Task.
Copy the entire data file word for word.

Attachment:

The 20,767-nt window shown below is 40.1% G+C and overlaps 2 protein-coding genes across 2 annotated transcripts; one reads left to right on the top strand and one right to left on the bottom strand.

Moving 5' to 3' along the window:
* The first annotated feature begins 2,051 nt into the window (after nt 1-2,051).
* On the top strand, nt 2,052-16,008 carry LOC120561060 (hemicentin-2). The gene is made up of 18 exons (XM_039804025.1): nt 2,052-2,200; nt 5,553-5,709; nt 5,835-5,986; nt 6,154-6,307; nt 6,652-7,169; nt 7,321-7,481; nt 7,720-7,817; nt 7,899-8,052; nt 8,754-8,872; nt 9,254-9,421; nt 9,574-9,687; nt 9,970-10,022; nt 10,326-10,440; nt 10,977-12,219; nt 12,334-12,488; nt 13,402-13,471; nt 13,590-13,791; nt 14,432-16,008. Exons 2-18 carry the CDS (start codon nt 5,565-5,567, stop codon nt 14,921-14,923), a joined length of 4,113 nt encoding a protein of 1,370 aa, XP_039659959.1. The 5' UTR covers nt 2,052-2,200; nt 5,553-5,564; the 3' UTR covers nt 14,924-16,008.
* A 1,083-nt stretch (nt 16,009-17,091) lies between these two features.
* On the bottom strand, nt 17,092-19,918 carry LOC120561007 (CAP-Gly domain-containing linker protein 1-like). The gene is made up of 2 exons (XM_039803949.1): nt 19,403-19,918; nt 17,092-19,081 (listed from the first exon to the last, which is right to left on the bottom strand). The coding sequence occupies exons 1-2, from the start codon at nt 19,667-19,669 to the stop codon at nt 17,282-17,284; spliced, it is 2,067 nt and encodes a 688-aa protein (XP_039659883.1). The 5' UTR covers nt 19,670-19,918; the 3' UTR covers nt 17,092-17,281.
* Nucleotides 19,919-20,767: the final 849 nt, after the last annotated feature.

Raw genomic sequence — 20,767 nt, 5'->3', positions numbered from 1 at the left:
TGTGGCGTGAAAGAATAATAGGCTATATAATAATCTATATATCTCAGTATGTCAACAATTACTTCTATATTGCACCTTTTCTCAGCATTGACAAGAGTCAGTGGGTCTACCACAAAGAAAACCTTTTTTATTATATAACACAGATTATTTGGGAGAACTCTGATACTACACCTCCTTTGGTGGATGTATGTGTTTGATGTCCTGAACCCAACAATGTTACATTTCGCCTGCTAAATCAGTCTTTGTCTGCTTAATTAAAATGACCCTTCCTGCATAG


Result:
The 20,767-nt window shown below is 40.1% G+C and overlaps 2 protein-coding genes across 2 annotated transcripts; one reads left to right on the top strand and one right to left on the bottom strand.

Moving 5' to 3' along the window:
* The first annotated feature begins 2,051 nt into the window (after nt 1-2,051).
* On the top strand, nt 2,052-16,008 carry LOC120561060 (hemicentin-2). The gene is made up of 18 exons (XM_039804025.1): nt 2,052-2,200; nt 5,553-5,709; nt 5,835-5,986; nt 6,154-6,307; nt 6,652-7,169; nt 7,321-7,481; nt 7,720-7,817; nt 7,899-8,052; nt 8,754-8,872; nt 9,254-9,421; nt 9,574-9,687; nt 9,970-10,022; nt 10,326-10,440; nt 10,977-12,219; nt 12,334-12,488; nt 13,402-13,471; nt 13,590-13,791; nt 14,432-16,008. Exons 2-18 carry the CDS (start codon nt 5,565-5,567, stop codon nt 14,921-14,923), a joined length of 4,113 nt encoding a protein of 1,370 aa, XP_039659959.1. The 5' UTR covers nt 2,052-2,200; nt 5,553-5,564; the 3' UTR covers nt 14,924-16,008.
* A 1,083-nt stretch (nt 16,009-17,091) lies between these two features.
* On the bottom strand, nt 17,092-19,918 carry LOC120561007 (CAP-Gly domain-containing linker protein 1-like). The gene is made up of 2 exons (XM_039803949.1): nt 19,403-19,918; nt 17,092-19,081 (listed from the first exon to the last, which is right to left on the bottom strand). The coding sequence occupies exons 1-2, from the start codon at nt 19,667-19,669 to the stop codon at nt 17,282-17,284; spliced, it is 2,067 nt and encodes a 688-aa protein (XP_039659883.1). The 5' UTR covers nt 19,670-19,918; the 3' UTR covers nt 17,092-17,281.
* Nucleotides 19,919-20,767: the final 849 nt, after the last annotated feature.

Raw genomic sequence — 20,767 nt, 5'->3', positions numbered from 1 at the left:
TGTGGCGTGAAAGAATAATAGGCTATATAATAATCTATATATCTCAGTATGTCAACAATTACTTCTATATTGCACCTTTTCTCAGCATTGACAAGAGTCAGTGGGTCTACCACAAAGAAAACCTTTTTTATTATATAACACAGATTATTTGGGAGAACTCTGATACTACACCTCCTTTGGTGGATGTATGTGTTTGATGTCCTGAACCCAACAATGTTACATTTCGCCTGCTAAATCAGTCTTTGTCTGCTTAATTAAAATGACCCTTCCTGCATAG